Buddy Bengel will never forget the holiday season of 2011. That year, on December 23, he got a call from his father, who owned a historic building. After eight years, his tenant, a restaurateur, had decamped in the dead of night, leaving only a Dear John letter. “He didn’t tell his employees, anyone,” Bengel says. “Those poor people, two days before Christmas, relying on paychecks for presents. Just … gone.”
When no buyers stepped up, and despite zero culinary background in his family, Bengel uttered the service industry’s infamous last words: “How hard can it be to run a restaurant?” The Bengels changed the name slightly — from Baker’s Square to Baker’s Kitchen — rehired the previous employees, and decided to give it a six-month go beginning in February 2012. Six months became a couple of years, and then, one magical Saturday, it happened: People were waiting for a table to free up. Then, there was a wait on a Sunday. Then, seven days a week.
Walk into Baker’s Kitchen Restaurant & Bakery today, and you’ll find vintage cupboards and hutches holding equally vintage colanders, rolling pins, and flour canisters. Photographs of New Bern sights — the waterfront, Tryon Palace, the trolley, a sunset — decorate the walls. First, though, you’ll have to pass the bakery case, filled with cinnamon rolls, cookies, and s’mores bars topped with mini-marshmallows. Every offering is made in the bakery upstairs.
“I want an experience,” Bengel says. “I want you to come in here and we take you back to Sunday afternoons at Grandma’s house, the whole family sitting around the table. I want you to feel like you’re at home, eating food that Grandma made.”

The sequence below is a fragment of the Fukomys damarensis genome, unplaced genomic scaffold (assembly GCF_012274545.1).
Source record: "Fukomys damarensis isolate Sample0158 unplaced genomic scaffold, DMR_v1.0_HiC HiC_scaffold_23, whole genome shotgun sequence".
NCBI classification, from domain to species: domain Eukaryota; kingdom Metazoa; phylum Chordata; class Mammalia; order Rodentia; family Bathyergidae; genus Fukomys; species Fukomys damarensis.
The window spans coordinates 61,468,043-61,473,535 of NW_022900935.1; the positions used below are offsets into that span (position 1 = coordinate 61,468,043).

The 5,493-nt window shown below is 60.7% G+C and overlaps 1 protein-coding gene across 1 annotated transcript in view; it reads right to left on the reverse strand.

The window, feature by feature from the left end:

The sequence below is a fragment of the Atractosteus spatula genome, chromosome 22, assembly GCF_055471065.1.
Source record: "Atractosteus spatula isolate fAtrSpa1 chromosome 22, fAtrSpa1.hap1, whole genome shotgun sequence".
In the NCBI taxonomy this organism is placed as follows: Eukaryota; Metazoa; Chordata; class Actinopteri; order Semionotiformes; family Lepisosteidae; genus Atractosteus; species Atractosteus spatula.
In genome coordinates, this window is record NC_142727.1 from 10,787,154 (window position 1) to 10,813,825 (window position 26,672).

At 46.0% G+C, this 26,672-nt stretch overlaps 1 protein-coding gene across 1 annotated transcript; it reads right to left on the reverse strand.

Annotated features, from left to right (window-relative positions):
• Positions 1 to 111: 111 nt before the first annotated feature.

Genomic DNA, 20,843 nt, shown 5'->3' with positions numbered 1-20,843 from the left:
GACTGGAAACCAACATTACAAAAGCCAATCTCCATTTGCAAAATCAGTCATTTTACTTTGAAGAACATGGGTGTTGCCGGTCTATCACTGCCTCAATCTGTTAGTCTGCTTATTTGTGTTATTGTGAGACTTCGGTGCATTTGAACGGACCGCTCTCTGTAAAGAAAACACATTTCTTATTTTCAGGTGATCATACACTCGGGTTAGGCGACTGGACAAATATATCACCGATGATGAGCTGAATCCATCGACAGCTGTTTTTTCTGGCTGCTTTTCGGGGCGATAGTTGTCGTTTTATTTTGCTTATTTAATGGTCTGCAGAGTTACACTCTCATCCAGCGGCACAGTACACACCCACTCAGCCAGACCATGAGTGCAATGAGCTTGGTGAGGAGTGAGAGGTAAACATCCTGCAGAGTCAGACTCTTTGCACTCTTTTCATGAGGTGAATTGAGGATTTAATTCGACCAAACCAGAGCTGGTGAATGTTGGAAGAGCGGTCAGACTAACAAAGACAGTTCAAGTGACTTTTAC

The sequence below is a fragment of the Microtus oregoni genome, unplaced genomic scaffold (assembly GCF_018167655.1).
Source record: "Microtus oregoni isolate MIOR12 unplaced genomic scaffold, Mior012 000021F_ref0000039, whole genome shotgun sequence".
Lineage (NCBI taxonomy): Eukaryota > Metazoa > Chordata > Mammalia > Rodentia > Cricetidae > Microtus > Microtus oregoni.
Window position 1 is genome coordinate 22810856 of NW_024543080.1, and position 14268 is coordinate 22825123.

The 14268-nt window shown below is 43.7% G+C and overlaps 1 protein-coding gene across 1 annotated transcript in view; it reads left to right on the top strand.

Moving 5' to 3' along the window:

That food, for plenty of customers, is breakfast, the better for enjoying the restaurant’s not-so-secret star condiment: butter syrup. Baker’s Kitchen is open every day until 2:30 p.m., and while Nic Whitehurst, the manager, swears by the chicken salad, an awful lot of trays filled with pancakes, waffles, eggs, bacon, and sausage leave the kitchen right up to closing time.
Baker’s Kitchen is best known for breakfast, but the restaurant’s new chef, Duke Kroger, has been expanding its lunch menu, too. photograph by Baxter Miller
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In 2012, Baker’s Kitchen served 60,000 folks. This year, it will serve more than 200,000. Used to be, tourists made up some 60 percent of those customers, but that’s changed in the past year, Bengel says. More and more locals are wending their way to Baker’s Kitchen. Why? Bengel doesn’t hesitate to answer: “Hurricane Florence,” he says. New Bern was inundated by the storm in September 2018. “People have seen pictures, but if you were here …” he trails off. Post-hurricane, would-be tourists had nowhere to stay, shop, or eat. But the community came together, often over breakfast at Baker’s Kitchen.
“I think it will be a two- to four-year process to recover, but I’m proud of the resilience of our community, especially downtown,” Bengel says. “And I’m proud of Baker’s Kitchen. Volunteers from the New York and Oakland fire departments were staying at the church next door, and we opened at night and fed them. We fed close to 10,000 people as a way of saying thank you.”
At a nearby table, French toast has arrived for one diner. His friend has opted for lunch, instead, with The Yard Bird, a fried chicken patty topped with pimento cheese, smoked bacon, and Creole aioli. Both, though, reach for the famous butter syrup: pourable, tangible proof that even in sad stories, from Dear John letters to a hurricane named Florence, you may find a little unexpected sweetness.
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Dip. Dunk. Drizzle. Over and onto fried chicken, hamburgers, and, of course, pancakes, waffles, and anything with a bready texture, the better to absorb the sugary, buttery, palomino-pony-colored “craft syrup” that is Baker’s Kitchen’s signature condiment. “Move over, maple!” reads the label. While the recipe is what the owners politely call “proprietary,” here’s a secret: There’s not a drop of maple syrup in the potion.